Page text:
CLIENT PROFILE: The NRCC does battle for the life of the party - With its slim majority threatened on the Hill, the National Republican Congressional Committee is shifting into high gear. Steve Lilienthal reports on the people behind the attacks

The vitriolic tone that marked the impeachment process on Capitol Hill is alive and well. And the National Republican Congressional Committee's communications division, under the leadership of Jim Wilkinson, the alternately confident and self-effacing 30-year-old director of marketing and communications, has done its part to keep it that way. It is Wilkinson's mission to communicate the GOP message as his party fights to maintain its majority status.

The vitriolic tone that marked the impeachment process on Capitol Hill is alive and well. And the National Republican Congressional Committee's communications division, under the leadership of Jim Wilkinson, the alternately confident and self-effacing 30-year-old director of marketing and communications, has done its part to keep it that way. It is Wilkinson's mission to communicate the GOP message as his party fights to maintain its majority status.

The vitriolic tone that marked the impeachment process on Capitol Hill is alive and well. And the National Republican Congressional Committee's communications division, under the leadership of Jim Wilkinson, the alternately confident and self-effacing 30-year-old director of marketing and communications, has done its part to keep it that way. It is Wilkinson's mission to communicate the GOP message as his party fights to maintain its majority status.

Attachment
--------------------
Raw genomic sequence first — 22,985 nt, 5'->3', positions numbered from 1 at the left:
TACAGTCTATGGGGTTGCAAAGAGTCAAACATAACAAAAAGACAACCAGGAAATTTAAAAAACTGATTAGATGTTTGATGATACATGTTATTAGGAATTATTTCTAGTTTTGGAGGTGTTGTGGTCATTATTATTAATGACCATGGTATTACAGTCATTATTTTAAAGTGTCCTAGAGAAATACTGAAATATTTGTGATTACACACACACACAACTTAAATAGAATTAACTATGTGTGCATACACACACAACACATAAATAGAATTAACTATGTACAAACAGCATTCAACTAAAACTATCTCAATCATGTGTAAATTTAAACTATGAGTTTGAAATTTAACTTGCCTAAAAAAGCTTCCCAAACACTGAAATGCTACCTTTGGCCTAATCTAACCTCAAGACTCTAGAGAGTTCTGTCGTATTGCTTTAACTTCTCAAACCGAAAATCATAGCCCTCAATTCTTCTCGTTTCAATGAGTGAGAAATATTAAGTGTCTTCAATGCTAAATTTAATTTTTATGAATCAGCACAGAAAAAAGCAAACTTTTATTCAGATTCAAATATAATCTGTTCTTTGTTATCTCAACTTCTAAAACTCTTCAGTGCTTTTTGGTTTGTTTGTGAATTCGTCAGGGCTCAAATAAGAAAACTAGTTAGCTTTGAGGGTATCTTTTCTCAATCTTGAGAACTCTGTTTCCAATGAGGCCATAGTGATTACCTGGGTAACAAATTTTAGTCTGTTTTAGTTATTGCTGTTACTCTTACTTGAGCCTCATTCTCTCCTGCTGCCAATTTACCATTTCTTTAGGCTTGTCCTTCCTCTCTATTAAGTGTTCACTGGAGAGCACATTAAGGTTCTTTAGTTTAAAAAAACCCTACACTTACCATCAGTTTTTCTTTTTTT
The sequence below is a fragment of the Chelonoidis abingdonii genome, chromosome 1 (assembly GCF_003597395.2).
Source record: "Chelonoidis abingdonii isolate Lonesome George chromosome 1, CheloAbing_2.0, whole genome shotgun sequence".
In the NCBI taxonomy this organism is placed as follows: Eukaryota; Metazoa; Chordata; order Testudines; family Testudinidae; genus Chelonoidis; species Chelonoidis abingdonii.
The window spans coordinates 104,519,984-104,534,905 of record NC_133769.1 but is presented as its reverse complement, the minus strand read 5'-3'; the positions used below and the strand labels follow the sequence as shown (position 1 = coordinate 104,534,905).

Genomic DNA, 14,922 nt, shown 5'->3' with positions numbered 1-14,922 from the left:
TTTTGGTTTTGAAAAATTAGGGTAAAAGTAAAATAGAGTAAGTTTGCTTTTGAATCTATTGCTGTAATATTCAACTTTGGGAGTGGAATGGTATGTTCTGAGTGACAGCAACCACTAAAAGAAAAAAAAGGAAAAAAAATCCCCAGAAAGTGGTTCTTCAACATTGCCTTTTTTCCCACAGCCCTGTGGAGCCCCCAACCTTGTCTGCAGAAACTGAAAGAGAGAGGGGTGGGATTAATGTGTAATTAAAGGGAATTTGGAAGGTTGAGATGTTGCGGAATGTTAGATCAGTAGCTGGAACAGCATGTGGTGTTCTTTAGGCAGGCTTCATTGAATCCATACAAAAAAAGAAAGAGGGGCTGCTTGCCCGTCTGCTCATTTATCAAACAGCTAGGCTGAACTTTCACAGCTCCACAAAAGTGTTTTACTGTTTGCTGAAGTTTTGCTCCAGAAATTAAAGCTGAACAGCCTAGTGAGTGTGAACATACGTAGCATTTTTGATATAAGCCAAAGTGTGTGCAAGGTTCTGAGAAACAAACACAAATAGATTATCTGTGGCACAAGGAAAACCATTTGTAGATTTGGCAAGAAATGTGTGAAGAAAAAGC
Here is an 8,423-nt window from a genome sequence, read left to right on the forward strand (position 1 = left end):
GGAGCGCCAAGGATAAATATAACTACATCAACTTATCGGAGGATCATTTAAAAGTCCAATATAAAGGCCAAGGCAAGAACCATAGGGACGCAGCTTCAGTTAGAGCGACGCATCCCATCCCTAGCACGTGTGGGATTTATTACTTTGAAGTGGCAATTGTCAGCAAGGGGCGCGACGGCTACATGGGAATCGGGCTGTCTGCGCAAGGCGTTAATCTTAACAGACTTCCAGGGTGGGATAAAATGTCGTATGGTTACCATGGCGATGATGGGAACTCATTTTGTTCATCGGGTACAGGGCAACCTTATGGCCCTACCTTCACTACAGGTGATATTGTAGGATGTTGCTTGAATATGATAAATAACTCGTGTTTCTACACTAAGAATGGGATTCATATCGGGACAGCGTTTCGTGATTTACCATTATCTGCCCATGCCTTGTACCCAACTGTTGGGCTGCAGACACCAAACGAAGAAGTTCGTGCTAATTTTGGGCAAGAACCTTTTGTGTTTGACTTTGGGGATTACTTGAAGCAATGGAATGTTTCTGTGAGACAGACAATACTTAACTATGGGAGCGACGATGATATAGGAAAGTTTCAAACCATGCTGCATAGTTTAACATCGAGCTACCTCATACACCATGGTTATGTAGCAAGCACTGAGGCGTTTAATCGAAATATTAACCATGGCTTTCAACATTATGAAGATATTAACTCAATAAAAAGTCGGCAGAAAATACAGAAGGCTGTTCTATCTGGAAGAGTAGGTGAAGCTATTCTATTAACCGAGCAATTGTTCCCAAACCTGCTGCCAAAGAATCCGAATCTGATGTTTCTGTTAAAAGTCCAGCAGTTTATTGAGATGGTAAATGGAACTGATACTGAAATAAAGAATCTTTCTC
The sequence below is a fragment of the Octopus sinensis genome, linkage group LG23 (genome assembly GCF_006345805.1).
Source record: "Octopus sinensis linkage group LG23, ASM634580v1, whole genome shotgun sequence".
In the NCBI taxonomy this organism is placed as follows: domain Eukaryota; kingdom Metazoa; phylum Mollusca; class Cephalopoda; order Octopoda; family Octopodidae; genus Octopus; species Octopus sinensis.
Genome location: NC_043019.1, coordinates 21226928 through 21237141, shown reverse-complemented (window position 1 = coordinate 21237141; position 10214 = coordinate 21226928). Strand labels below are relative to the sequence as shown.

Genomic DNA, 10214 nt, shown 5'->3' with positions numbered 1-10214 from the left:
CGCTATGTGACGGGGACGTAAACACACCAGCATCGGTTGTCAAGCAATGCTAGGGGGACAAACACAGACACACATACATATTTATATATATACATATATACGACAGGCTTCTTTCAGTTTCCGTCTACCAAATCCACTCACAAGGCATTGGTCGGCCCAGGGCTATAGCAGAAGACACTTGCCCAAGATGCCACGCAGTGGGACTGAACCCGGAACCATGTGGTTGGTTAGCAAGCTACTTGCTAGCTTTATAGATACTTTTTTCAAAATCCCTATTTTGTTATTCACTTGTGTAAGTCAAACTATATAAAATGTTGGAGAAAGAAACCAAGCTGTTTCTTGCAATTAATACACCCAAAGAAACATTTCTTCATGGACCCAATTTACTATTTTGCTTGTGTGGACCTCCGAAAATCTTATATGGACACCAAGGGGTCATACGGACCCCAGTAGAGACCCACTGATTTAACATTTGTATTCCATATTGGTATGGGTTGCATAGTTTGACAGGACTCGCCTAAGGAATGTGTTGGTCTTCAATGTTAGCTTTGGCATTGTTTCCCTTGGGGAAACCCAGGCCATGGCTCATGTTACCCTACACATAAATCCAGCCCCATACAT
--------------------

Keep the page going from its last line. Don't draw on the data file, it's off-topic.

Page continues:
Wilkinson, a Naval Reserve public affairs officer, does his job with such intensity, it sometimes sounds as if North Vietnam's Gen. Giap, not House Majority Leader Dick Armey, was his former boss.

'When fighting the opponent, it's about wearing them down. The objective is not to beat your opponent but to make your opponent quit,' says Wilkinson.

When he took over in January, the GOP's chances of holding its majority in the House were generally discounted. But by mid-October, conventional wisdom held that the Republicans at least had a fighting chance.